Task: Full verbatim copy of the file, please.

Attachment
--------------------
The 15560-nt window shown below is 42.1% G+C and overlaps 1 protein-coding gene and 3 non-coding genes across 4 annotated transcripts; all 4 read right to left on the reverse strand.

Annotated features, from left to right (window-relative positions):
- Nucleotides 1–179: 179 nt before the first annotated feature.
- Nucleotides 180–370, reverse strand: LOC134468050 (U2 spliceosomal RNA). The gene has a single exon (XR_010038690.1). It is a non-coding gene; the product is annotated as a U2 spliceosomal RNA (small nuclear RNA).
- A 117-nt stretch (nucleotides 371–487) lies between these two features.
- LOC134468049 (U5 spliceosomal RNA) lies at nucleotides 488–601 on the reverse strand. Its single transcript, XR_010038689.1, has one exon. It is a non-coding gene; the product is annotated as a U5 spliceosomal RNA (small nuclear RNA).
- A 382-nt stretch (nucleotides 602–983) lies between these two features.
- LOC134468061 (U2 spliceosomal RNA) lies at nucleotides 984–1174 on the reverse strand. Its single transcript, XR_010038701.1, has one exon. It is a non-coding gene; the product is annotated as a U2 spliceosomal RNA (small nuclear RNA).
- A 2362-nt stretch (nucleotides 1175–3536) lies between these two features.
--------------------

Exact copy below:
The 15560-nt window shown below is 42.1% G+C and overlaps 1 protein-coding gene and 3 non-coding genes across 4 annotated transcripts; all 4 read right to left on the reverse strand.

Annotated features, from left to right (window-relative positions):
- Nucleotides 1–179: 179 nt before the first annotated feature.
- Nucleotides 180–370, reverse strand: LOC134468050 (U2 spliceosomal RNA). The gene has a single exon (XR_010038690.1). It is a non-coding gene; the product is annotated as a U2 spliceosomal RNA (small nuclear RNA).
- A 117-nt stretch (nucleotides 371–487) lies between these two features.
- LOC134468049 (U5 spliceosomal RNA) lies at nucleotides 488–601 on the reverse strand. Its single transcript, XR_010038689.1, has one exon. It is a non-coding gene; the product is annotated as a U5 spliceosomal RNA (small nuclear RNA).
- A 382-nt stretch (nucleotides 602–983) lies between these two features.
- LOC134468061 (U2 spliceosomal RNA) lies at nucleotides 984–1174 on the reverse strand. Its single transcript, XR_010038701.1, has one exon. It is a non-coding gene; the product is annotated as a U2 spliceosomal RNA (small nuclear RNA).
- A 2362-nt stretch (nucleotides 1175–3536) lies between these two features.